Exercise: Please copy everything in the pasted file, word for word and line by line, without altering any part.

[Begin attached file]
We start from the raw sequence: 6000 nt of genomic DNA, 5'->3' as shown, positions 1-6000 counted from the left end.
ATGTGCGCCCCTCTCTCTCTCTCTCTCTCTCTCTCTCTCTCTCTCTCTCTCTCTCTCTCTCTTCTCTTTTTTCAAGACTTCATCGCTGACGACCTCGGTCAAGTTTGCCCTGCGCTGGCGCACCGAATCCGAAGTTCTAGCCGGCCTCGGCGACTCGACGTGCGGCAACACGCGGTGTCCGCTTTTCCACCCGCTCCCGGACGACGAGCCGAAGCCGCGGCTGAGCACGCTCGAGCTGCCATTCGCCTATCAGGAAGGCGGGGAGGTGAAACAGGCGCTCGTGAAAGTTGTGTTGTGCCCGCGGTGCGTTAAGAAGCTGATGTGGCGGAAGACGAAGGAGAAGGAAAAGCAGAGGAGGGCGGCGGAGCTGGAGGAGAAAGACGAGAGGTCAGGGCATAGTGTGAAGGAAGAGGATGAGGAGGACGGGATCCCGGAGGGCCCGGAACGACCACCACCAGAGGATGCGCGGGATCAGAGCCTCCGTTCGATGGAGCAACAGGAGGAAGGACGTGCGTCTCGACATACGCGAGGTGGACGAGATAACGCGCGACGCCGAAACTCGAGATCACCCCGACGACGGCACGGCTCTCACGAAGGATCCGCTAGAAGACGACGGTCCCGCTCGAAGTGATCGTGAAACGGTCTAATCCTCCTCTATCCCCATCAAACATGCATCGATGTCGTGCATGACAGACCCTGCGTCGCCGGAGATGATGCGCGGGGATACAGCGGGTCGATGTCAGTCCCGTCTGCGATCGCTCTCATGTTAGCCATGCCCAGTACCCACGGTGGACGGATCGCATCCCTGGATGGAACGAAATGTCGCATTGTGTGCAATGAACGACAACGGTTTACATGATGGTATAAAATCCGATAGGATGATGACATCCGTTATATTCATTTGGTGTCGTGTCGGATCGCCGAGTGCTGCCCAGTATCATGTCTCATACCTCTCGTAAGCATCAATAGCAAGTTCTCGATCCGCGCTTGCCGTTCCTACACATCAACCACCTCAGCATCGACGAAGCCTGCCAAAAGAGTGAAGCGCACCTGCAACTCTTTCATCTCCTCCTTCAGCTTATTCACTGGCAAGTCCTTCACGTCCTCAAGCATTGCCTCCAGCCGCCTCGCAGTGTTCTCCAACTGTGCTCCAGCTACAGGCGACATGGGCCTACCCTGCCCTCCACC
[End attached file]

We start from the raw sequence: 6000 nt of genomic DNA, 5'->3' as shown, positions 1-6000 counted from the left end.
ATGTGCGCCCCTCTCTCTCTCTCTCTCTCTCTCTCTCTCTCTCTCTCTCTCTCTCTCTCTCTTCTCTTTTTTCAAGACTTCATCGCTGACGACCTCGGTCAAGTTTGCCCTGCGCTGGCGCACCGAATCCGAAGTTCTAGCCGGCCTCGGCGACTCGACGTGCGGCAACACGCGGTGTCCGCTTTTCCACCCGCTCCCGGACGACGAGCCGAAGCCGCGGCTGAGCACGCTCGAGCTGCCATTCGCCTATCAGGAAGGCGGGGAGGTGAAACAGGCGCTCGTGAAAGTTGTGTTGTGCCCGCGGTGCGTTAAGAAGCTGATGTGGCGGAAGACGAAGGAGAAGGAAAAGCAGAGGAGGGCGGCGGAGCTGGAGGAGAAAGACGAGAGGTCAGGGCATAGTGTGAAGGAAGAGGATGAGGAGGACGGGATCCCGGAGGGCCCGGAACGACCACCACCAGAGGATGCGCGGGATCAGAGCCTCCGTTCGATGGAGCAACAGGAGGAAGGACGTGCGTCTCGACATACGCGAGGTGGACGAGATAACGCGCGACGCCGAAACTCGAGATCACCCCGACGACGGCACGGCTCTCACGAAGGATCCGCTAGAAGACGACGGTCCCGCTCGAAGTGATCGTGAAACGGTCTAATCCTCCTCTATCCCCATCAAACATGCATCGATGTCGTGCATGACAGACCCTGCGTCGCCGGAGATGATGCGCGGGGATACAGCGGGTCGATGTCAGTCCCGTCTGCGATCGCTCTCATGTTAGCCATGCCCAGTACCCACGGTGGACGGATCGCATCCCTGGATGGAACGAAATGTCGCATTGTGTGCAATGAACGACAACGGTTTACATGATGGTATAAAATCCGATAGGATGATGACATCCGTTATATTCATTTGGTGTCGTGTCGGATCGCCGAGTGCTGCCCAGTATCATGTCTCATACCTCTCGTAAGCATCAATAGCAAGTTCTCGATCCGCGCTTGCCGTTCCTACACATCAACCACCTCAGCATCGACGAAGCCTGCCAAAAGAGTGAAGCGCACCTGCAACTCTTTCATCTCCTCCTTCAGCTTATTCACTGGCAAGTCCTTCACGTCCTCAAGCATTGCCTCCAGCCGCCTCGCAGTGTTCTCCAACTGTGCTCCAGCTACAGGCGACATGGGCCTACCCTGCCCTCCACC